- “Academic travel generates 160,000 tones of carbon per year, which is equivalent to 74 trips to the moon”
- or “UCL uses the same amount of energy as 11,000 homes”.
Since the UCL sustainability team has set out its goals to improve sustainability across campus in 2011, a number of sustainability related improvements have took place: New bins and recycling bins have been put up across campus, £14 million in utility bills have been saved and the sustainability engagement of each department massively increased. Richard finally told us about ways and methods through which we can each take part in improving UCL’s sustainability, for example through contributing in sustainability initiatives such as the big Easter Switch Off competition to save energy, which saved around 50 kWh this year.
After our engaging networking and snack break, during which we hand the chance to talk
to the speakers privately, we heard from Daniel Johns, head of adaptation of the Committee on Climate Change. The Adaptation Committee provides independent expert advice on climate threats or sustainability opportunities and is in charge of informing the Parliament about progress in climate adaptation. Together we looked at the temperature rise since the industrial revolution and their potential impacts in the following years. Examples of such impacts include sea level rise, heat waves and droughts. In the UK specifically the main climate change risks are flooding, water scarcity, and high temperatures. Yet Daniel remained optimistic. Ways to tackle these challenges, he concluded, consist of flood risk management, property protection, metering for water efficiency, and passive cooling in homes.
Up next was Roudaina Al Khani, a woman with an extra-ordinary CV. Working as an architect, urban-, and regional planner, she further is engaged as a development consultant, lecturer and the Head of Strategy Committee at Syria Trust – her sustainability projects and activities spanning across the globe. She spoke to us about her many experiences in strategic urban planning in Northern Europe and the Middle East. This included her previous work of making the city of Copenhagen more sustainable and her current activities of sustainable urban planning in Syria. Her ambitious goals for Syria’s urban development are the development of new, green policy strategies that benefit moth, the environment and the civil society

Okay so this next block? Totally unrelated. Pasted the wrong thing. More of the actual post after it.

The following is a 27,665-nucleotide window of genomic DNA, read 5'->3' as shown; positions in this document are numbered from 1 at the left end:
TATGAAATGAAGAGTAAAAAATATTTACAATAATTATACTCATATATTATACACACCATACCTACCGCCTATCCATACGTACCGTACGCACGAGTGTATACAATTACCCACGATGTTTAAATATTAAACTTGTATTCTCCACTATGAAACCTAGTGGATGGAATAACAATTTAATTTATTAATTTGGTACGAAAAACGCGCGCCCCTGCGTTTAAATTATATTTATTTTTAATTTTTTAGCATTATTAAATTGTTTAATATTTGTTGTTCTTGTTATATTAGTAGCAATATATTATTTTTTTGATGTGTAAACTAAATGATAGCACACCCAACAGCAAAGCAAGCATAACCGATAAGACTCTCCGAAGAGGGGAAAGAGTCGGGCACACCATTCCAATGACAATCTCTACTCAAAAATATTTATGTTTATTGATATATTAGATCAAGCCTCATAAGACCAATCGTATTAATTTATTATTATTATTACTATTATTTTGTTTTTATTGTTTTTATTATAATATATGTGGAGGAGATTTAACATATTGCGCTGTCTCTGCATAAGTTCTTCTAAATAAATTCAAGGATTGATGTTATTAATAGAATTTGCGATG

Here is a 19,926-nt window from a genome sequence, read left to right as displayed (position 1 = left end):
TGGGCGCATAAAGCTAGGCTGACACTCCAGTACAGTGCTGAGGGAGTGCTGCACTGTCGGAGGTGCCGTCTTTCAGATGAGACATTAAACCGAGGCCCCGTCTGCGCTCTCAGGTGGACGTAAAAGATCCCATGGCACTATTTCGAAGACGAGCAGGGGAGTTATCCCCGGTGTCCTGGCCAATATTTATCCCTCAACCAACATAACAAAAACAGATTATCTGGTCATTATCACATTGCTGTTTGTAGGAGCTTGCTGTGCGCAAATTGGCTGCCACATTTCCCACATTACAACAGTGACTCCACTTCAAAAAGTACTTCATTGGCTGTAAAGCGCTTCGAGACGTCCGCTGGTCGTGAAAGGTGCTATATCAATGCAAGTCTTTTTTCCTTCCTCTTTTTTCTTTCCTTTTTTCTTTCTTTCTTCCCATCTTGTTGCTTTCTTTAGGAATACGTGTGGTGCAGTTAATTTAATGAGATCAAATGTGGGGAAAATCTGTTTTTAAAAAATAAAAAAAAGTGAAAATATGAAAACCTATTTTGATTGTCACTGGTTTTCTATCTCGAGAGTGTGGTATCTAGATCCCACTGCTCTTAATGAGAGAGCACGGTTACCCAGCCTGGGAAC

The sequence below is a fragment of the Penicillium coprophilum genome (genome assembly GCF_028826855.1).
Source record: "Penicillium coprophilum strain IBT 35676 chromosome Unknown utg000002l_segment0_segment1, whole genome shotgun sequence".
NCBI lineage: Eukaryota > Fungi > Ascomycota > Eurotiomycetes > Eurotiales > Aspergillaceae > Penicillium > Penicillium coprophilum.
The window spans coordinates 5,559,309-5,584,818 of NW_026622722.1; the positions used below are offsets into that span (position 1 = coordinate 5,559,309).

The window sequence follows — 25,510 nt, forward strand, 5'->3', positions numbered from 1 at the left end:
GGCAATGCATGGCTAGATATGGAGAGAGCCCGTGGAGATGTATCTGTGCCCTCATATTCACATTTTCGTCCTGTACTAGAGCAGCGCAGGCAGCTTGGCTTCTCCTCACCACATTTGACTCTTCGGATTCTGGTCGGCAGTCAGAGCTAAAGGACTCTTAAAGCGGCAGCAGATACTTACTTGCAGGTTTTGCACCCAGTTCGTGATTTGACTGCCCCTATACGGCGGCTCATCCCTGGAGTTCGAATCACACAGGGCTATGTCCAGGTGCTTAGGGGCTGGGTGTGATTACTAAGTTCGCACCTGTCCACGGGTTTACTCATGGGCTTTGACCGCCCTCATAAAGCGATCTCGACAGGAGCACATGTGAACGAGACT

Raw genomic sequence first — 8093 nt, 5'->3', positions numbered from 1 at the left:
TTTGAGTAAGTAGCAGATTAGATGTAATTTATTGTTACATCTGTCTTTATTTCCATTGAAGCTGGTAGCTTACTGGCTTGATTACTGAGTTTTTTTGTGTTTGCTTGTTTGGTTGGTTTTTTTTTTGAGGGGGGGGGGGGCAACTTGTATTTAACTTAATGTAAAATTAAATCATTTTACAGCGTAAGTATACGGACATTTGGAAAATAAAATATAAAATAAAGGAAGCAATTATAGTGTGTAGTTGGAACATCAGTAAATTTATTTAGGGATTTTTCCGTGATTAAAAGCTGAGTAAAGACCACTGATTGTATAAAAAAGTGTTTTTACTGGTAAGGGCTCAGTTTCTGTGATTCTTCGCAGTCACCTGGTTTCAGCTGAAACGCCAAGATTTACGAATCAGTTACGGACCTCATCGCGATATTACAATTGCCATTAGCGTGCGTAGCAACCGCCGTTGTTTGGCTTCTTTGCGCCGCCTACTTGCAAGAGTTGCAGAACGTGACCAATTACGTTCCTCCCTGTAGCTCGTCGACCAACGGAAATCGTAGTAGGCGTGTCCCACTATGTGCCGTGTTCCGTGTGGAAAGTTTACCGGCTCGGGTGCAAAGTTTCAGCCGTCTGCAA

Our last panel speaker at this year’s GBF was Morgan Gillespy, a water account manager from CDP. She spoke about corporate water stewardship and CDP in general. CDP’s water program aims to eliminate environmentally harmful as well as inefficient water usage. The importance of water to human flourishing and global business is well recognized. In 2014, 68% of the 500 largest companies reported that their corporate growth could suffer in the future decades due to water related risks. A good example of water related risks for business is the Unilever case study. Morgan outlined how 90% of Unilever’s products depend on domestic water usage. This means that in countries with water scarcity, consumers are limited in their water usage and forced to reduce water-related household tasks to a minimum. This, necessarily, will put Unilever’s growth at risk.
CDP’s analysis suggests that policy frameworks are needed on an international, national and local level to accelerate more efficient water usage and to ensure that the human right to water and sanitation is publicly acknowledged.
After this final speaker we had another round of thrilling Q&A’s, followed by personal face-to-face debates with the various speakers and students who stayed a little longer. As the Green Business Forum 2015 finally came to an end, all of us were still reflecting what has been said during the panel discussions, and thinking about how we all can contribute to accelerate the desperately needed transition to a Green Economy!
Overall it was a huge success and we thank everyone – panel speakers and students – for coming!